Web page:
#247: 100L Aquatic Garden The Living Bridge

Hamza Syed Hyderabad, India


A really nice and different idea. Cool
— Oliver Knott
I like it. Nice concept to reality.
— Kam Wong

Aquascape Details

Dimensions 70 × 40 × 40 cm
Title The Living Bridge
Volume 100L
Background None
Lighting 100w flourescents
Filtration 1000lph canister filter
Plants Hemianthus Callitrichoides cuba, Ceratopteris sp. China, Vescularia Ferriei, Hemianthus micranthemoides, Potamageton Gayi, Pogostemon Helferi, Fissidens Fontanus, Staurogyne repens, Staurogyne sp. Porto Velho, Hymenophyllaceae sp. Wayanad
Animals Aplocheilius blockii, trigonostigma hengeli, neocaridina heteropoda(fire red), cardina sp.
Materials It took me nearly 2 years to plan and collect the right material, process it and then build the bridge, on and off whenever I had time to work on it.

Yes, the bridge is a structure made by joining small bits of various roots including, Palm roots, Malaysian rootwood and other hardwoods (all natural materials).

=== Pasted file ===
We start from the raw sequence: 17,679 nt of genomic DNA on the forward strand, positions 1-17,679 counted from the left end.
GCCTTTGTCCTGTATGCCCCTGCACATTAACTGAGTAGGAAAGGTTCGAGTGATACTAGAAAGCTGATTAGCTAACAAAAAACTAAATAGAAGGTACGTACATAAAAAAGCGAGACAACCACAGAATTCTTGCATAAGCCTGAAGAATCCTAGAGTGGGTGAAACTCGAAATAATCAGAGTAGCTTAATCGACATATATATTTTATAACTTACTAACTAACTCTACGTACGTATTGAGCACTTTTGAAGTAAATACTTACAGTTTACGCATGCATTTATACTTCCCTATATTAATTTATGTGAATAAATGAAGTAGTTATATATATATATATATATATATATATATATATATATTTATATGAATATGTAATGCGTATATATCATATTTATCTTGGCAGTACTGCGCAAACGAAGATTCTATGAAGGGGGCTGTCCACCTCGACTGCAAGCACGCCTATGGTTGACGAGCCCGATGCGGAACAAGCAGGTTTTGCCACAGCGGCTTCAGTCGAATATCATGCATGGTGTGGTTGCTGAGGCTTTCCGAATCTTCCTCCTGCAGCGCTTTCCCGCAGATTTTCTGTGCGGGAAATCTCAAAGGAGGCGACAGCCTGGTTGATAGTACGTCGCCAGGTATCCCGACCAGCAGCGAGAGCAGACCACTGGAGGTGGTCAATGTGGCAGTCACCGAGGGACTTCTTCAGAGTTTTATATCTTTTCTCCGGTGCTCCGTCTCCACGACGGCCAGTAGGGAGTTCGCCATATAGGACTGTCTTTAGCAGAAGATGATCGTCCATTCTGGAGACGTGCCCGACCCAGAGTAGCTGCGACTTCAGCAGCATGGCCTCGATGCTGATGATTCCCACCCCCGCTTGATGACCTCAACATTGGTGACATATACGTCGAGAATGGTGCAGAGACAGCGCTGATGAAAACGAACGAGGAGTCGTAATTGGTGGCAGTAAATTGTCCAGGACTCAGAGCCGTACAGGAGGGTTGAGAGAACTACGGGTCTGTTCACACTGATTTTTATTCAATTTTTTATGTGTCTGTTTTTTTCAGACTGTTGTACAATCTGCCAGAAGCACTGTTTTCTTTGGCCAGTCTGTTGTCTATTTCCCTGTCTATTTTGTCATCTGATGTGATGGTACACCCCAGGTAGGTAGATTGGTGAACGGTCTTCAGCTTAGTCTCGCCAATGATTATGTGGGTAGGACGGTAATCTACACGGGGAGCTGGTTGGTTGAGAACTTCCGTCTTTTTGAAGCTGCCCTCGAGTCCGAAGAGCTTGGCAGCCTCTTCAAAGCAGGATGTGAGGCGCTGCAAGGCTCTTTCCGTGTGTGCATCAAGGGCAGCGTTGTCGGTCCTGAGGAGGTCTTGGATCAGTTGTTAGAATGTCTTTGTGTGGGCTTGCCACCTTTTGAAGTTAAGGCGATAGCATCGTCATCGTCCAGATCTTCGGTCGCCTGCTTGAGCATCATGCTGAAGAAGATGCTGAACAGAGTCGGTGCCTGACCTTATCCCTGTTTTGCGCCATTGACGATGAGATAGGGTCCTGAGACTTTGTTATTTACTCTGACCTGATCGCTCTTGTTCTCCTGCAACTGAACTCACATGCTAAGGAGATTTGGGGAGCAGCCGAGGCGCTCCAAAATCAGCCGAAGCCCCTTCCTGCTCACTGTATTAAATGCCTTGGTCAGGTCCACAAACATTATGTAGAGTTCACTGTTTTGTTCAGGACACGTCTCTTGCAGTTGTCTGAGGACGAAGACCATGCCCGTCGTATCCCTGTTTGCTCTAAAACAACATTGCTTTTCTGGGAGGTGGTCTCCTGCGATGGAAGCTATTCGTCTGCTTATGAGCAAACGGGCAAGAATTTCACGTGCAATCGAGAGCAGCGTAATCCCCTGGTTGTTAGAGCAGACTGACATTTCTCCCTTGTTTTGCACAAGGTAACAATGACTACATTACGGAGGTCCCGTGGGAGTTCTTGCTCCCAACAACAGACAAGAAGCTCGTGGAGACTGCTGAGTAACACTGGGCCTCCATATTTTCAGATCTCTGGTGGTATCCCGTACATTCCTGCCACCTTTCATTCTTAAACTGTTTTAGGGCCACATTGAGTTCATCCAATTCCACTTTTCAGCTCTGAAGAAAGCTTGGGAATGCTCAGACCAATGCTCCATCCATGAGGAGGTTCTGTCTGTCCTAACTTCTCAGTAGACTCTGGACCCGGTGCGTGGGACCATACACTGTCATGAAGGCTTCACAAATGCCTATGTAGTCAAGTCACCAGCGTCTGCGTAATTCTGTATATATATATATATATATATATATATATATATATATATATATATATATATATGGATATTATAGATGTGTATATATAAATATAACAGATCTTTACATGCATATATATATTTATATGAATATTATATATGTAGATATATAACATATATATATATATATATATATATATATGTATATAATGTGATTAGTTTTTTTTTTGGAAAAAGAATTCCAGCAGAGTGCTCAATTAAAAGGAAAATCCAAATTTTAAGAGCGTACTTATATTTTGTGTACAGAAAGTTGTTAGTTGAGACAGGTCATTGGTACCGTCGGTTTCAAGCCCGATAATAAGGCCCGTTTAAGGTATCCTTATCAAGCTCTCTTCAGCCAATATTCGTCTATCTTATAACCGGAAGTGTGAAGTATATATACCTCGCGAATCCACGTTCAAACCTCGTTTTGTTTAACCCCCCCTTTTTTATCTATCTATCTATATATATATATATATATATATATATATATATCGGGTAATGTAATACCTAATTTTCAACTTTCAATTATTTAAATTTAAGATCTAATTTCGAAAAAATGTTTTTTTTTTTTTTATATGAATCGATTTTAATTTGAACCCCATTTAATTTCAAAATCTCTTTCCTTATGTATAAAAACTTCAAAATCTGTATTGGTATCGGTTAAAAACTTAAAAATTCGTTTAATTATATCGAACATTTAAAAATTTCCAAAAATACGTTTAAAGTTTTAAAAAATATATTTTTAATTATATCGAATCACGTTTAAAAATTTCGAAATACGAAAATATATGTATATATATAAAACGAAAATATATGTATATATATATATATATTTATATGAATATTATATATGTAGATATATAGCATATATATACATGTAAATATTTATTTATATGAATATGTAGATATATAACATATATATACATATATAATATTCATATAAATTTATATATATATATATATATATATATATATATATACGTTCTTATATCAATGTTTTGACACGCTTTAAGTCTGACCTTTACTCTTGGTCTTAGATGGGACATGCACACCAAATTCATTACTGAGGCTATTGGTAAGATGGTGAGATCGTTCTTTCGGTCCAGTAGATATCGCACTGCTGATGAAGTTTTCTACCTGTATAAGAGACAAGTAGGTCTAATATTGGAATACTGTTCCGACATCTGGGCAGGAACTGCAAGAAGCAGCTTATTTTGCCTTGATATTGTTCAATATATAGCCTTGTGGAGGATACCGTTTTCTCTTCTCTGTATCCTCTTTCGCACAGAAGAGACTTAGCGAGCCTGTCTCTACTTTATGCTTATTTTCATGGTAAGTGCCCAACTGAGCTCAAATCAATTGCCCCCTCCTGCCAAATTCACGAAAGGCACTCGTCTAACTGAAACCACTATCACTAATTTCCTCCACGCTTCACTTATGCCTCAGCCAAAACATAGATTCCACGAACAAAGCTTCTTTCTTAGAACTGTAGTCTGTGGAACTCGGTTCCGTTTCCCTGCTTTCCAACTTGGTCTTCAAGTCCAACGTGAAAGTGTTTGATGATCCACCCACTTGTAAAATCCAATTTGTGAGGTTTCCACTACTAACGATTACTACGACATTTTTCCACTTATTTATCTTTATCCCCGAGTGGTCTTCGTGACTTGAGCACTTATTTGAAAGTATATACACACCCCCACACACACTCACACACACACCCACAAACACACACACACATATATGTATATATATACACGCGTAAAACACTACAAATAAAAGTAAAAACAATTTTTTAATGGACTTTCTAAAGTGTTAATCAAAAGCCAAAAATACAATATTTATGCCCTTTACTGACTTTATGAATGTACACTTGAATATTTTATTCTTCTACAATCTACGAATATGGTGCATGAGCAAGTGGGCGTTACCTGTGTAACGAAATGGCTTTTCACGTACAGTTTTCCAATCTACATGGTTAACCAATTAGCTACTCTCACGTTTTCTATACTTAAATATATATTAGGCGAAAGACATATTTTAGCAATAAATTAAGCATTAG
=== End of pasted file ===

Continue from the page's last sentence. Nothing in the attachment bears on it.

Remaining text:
Rockwork composed of plain river cobbles of irregular shapes to accuratel replicate the rocks smoothed/aged by flow of water as in real
Additional Information My scape pays tribute to what I consider to be the best example of Living, Sustainable Architecture there is - The Living Root Bridges of Meghalaya, India.

These are basically roots of strangler fig trees trained to go over the river where it roots the other side and as the tree grows the structure starts getting apparent, thereby providing lifeline to the people who built it, connecting them to the outer world.
Its a self strengthening structure that grows strong by age.
Though man-made, this unique pact with nature proves fruitful both for man and nature. These bridges survive the harshest of conditions the flooding rivers, rainstorms could offer.

The particular bridge I replicated in my tank is most recognizable and one of the oldest in existence today (probably a couple of centuries old).

I, being a student of architecture, felt the dire need for promoting these bridges, so that we are reminded again and again of greener and better ways of living on earth without destroying nature.

The intricate structure of the bridge, overhanging roots, cave underneath the right anchor point provides amazing shelter specifically for shrimps and spooked fish even though I never planned it this way.

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